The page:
Join Date: Mar 2007
Thanked 134 Times in 130 Posts
It has been a long time, so the memory may not be complete, but I recall 2 different nuts on the front spindle, one with 6 notches ( 1/2 ton had 4 ) and 2 9/16 - some rounded and some full hex with sharp corners. A lot of the ones that were rounded had nyloc inserts and keys in a keyway to hold adjustment. Full hex had a washer and 2 nuts, on some the inner nut had holes for the washer to drop into, others had bending tabs.
I spent some time with the specs and the magic clearance was .006 clearance for other than unit bearings, setting a dial indicator on the spindle to check end play. Some will run 50-70 F hotter than properly set bearing if set with less, some where around .025 some will heat the tire from extra wear.
You can often remove them with a firestone tire iron or a rocker lineup bar by sharpening the corner that drives the nut off when you wedge between the hub and the nut, if it was incorrectly tightened (very common ) one hand on the drum but I don't feel safe pulling the drum with 100 #, I use a second tire iron at the base of a lug stud.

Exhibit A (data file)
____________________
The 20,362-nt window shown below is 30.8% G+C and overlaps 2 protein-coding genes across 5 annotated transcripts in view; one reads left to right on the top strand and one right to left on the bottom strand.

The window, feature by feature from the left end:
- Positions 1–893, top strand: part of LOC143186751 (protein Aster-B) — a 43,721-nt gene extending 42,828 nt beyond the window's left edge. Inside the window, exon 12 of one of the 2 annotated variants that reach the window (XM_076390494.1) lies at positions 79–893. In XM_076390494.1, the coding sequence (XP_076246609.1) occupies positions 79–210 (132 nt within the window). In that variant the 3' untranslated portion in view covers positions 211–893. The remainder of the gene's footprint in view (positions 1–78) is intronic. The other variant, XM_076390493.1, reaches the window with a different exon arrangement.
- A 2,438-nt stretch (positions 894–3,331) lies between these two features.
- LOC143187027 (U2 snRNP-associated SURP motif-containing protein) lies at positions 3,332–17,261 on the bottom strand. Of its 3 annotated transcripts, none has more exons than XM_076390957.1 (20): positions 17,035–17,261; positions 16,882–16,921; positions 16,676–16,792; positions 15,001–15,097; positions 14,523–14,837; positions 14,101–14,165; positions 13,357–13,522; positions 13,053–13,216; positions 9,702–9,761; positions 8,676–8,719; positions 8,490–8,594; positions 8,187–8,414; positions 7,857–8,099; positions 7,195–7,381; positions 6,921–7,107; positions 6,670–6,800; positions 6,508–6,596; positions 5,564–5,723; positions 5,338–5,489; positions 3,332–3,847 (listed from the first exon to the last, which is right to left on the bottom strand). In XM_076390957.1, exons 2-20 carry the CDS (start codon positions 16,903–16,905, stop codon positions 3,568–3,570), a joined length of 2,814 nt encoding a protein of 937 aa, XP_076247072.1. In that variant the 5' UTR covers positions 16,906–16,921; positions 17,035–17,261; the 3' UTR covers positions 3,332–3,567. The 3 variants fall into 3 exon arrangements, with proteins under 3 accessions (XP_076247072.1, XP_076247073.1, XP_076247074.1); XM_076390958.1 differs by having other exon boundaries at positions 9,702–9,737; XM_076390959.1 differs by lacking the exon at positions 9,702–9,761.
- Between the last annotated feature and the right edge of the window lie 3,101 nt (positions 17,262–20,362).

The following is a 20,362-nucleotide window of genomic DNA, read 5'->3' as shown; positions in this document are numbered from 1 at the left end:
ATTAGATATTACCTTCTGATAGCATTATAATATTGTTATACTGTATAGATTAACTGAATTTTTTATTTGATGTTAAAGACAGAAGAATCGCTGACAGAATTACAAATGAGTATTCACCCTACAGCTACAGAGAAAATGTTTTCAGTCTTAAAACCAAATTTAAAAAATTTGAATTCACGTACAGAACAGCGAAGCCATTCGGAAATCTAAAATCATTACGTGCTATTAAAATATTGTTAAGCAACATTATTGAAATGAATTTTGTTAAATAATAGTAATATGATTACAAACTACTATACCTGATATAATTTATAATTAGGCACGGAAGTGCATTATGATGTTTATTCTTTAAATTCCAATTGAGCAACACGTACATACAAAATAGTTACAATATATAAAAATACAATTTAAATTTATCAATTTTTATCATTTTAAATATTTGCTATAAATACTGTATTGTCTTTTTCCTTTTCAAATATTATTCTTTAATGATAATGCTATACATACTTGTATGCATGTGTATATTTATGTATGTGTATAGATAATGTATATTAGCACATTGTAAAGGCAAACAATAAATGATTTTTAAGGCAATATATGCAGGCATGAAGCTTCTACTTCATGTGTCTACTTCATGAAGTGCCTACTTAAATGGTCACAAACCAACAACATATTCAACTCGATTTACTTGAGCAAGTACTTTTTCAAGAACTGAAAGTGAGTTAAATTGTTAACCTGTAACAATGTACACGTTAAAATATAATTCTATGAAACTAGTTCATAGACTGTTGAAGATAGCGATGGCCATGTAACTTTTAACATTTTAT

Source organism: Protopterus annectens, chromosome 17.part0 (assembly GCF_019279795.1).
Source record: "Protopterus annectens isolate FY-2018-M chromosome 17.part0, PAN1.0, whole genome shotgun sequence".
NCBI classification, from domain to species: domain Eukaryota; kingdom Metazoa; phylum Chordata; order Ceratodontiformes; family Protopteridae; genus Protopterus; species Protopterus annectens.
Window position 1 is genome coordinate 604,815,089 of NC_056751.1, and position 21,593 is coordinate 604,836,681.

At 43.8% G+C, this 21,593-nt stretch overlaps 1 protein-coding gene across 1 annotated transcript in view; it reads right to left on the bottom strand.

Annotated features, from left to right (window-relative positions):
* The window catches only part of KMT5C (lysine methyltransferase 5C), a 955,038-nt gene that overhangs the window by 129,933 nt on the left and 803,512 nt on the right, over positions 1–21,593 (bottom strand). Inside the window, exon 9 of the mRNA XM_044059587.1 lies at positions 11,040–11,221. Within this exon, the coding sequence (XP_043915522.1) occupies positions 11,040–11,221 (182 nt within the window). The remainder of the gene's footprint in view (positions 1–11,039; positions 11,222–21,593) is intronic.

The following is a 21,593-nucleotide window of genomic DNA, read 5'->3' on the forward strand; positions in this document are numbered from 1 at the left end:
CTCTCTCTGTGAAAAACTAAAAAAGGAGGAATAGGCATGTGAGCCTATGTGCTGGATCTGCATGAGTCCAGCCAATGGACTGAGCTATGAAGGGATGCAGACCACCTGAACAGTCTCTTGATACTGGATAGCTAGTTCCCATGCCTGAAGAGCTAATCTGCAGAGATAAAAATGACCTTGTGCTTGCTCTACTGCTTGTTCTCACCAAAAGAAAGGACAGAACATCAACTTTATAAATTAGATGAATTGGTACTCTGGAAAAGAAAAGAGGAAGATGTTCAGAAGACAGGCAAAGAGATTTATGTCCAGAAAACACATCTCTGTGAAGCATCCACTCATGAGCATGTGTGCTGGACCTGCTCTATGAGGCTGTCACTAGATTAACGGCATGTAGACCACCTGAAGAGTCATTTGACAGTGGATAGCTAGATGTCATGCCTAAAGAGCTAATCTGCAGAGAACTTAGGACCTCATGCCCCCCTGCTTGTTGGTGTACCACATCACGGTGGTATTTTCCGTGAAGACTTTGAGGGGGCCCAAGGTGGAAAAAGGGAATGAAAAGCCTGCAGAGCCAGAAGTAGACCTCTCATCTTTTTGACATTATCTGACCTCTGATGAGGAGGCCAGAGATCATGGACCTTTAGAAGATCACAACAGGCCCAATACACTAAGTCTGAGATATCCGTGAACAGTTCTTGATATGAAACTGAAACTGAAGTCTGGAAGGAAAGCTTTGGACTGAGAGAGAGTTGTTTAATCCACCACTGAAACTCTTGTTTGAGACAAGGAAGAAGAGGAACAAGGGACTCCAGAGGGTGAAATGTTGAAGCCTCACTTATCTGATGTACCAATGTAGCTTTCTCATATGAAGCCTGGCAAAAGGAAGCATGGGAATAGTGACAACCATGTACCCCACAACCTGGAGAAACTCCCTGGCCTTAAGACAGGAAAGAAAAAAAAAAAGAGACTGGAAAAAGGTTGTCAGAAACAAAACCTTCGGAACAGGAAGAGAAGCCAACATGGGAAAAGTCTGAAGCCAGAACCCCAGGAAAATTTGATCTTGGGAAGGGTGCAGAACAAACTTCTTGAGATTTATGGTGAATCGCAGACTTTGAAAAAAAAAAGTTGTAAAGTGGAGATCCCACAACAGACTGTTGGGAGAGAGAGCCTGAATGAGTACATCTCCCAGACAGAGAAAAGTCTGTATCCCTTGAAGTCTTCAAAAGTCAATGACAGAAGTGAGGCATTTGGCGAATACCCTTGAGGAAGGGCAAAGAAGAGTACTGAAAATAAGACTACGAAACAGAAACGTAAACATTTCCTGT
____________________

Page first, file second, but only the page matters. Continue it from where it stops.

If you have the nyloc nuts, most think that they need new, for a couple $ more you can get the 4 nut, 2 washer parts that have no limitations. On mine - not the customers - I spread the locking key so it will not back out, and put nuts from the salvage yard on the shopping lkist.
If it has wedges on the hub studs, about 1/2 will clear with a bump or 2 on the end of the axle, 1 or 2 more with a 1/8th screw driver leaving 1 to 3 that pulling the stud is the fastest way.
The bearings are lubed from the rear end, find a slope to tilt the rear end to refill the spindle bearings and then check the rear end lube.
Use the socket to put the nut back on, since you asked the question, punching the nut tight is a skill that you feel, hear and see. Some can't do it well with many demonstrations and I have never heard a fair description that would substitute for a demonstration. The torque spec's vary but most are 50-70 #/ft. The round hex socket is easy to make with a 1/8 strap that is wide enough to make the depth to reach the washer. Pad the nut with a brass punch to start the bend in the vise, finish the bend with the vise and start the next. When the shape is correct, cut it and add 5-8 thickness of paper to make it slip on and weld the side. The top can be 'sprung' in to weld to a large cheap socket Or weld a strap across the top to weld a socket to get a square to match the ratchet.
For a round notched nut I think it is 1 1/2 pipe and 1/8 tension pins. I used 1/8 x 1 in slotted in with a cutoff wheel to 3/4 in and the first 1/4 in full welded, leaving the tips full hard.
93 Dodge /CTD, IC, 518, club cab LE, BHAF, KDP fixed, kelderman air ride
81 Isuzu /C223na, 5spd